Newspaper article Evening Gazette (Middlesbrough, England)

How to Deal with Those Terrible Tantrums; Emma Says

Newspaper article Evening Gazette (Middlesbrough, England)

How to Deal with Those Terrible Tantrums; Emma Says

Article excerpt

MY two-year-old is having terrible tantrums over the smallest of things. Every way I can think of to deal with this seems to make him worse. I would welcome any advice. EMMA SAYS: WHEN we talk about tantrums, children will express two different types. One is a distress tantrum and the other a tantrum for power.

A distress tantrum is a genuine feeling of pain, loss, frustration or disappointment. During this time your child will not be able to engage or understand any form of communication and needs to be handled very sensitively.

When your child is having a distress tantrum, avoid shouting or punishing him for his behaviour.

If your child's distress is met with anger, then he will grow up to develop angry outbursts instead of expressing disappointment.

Putting children in 'time out' or leaving them in a room on their own will only lead to them feeling that no one will come to help. Crying and sobbing is a request for help.

During a distress tantrum, the best thing you can do for your child is to hold him close, remain calm and talk very softly, using soothing words such as 'I know'. Once your child has calmed down, distract him with a toy or something of interest.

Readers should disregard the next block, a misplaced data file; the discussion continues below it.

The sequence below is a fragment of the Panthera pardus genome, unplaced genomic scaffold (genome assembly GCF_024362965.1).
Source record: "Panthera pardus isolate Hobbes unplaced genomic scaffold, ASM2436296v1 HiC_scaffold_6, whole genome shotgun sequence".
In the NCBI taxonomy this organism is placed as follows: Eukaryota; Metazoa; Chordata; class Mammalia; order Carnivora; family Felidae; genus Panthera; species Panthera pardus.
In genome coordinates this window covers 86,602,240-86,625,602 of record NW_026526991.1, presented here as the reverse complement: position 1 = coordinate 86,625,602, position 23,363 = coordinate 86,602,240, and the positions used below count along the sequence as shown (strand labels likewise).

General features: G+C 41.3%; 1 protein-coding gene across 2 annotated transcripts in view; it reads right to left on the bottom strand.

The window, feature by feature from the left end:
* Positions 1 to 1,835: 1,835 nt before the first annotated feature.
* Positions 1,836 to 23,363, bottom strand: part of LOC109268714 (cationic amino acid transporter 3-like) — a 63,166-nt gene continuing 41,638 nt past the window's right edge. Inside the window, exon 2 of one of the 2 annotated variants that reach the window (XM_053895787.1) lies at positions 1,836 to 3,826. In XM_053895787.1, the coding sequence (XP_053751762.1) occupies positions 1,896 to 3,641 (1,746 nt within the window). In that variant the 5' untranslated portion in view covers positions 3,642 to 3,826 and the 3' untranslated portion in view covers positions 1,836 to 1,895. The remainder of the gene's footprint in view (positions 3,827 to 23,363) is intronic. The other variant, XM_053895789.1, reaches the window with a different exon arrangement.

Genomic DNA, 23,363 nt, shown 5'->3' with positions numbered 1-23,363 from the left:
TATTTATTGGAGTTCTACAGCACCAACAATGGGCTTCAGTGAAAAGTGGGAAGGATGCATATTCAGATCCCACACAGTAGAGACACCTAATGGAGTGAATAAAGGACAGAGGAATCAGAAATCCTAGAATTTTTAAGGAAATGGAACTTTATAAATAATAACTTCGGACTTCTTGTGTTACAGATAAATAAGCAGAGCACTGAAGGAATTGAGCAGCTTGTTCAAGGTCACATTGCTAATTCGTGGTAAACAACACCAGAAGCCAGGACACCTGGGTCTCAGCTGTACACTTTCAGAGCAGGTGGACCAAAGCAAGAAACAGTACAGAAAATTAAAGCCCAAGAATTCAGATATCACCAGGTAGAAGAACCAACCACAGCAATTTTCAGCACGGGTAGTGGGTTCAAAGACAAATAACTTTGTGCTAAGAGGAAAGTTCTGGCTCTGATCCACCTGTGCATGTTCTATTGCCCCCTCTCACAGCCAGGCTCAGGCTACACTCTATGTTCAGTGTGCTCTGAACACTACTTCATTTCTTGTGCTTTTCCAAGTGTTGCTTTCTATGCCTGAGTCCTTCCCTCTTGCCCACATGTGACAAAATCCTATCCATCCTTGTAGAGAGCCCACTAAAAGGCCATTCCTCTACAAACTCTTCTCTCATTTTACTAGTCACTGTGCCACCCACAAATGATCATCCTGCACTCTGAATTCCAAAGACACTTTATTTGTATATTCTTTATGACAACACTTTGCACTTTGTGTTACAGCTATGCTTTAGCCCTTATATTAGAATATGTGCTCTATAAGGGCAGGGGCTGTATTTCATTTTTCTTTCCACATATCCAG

A power tantrum is usually absent from tears and is a learned behaviour as children know they will get what they want if they act in this way.

Giving in to these tantrums sets up an angry reward system and children will act aggressively in order to get their own way. This can lead to children developing 'bullying' personalities.

During these tantrums, the best thing to do is ignore your child's controlling behaviour and use firm commands and clear Nos.

Power tantrums are usually for an audience so if no one is listening, this behaviour will stop.

Remain calm at all times and do not get into negotiation with your child as this is seen as a reward.

By ignoring these tantrums, you are teaching your child important social skills.

It is important that you do not humiliate the child and reward him with your attention once his behaviour improves.

As a parent, trust your instinct as you know best when your child is genuinely distressed and you won't go far wrong.

Lindsay says...

LINDSAY Bruce lives in Billingham with her husband, Nathan, and their sons, Corban, six, and Micah, three. She runs church NCLC Teesside with Nathan.

"WELL, they don't call it the terrible twos for nothing!

"My youngest is almost four and we have definitely had to deal with more than our fair share of tantrums - and I felt exactly like you!

"But what I discovered was that my wee boy's tantrums usually stemmed from him not being able to communicate to me what he wanted to say. With his limited vocabulary but very strong will, it almost always ended in him getting really angry. …

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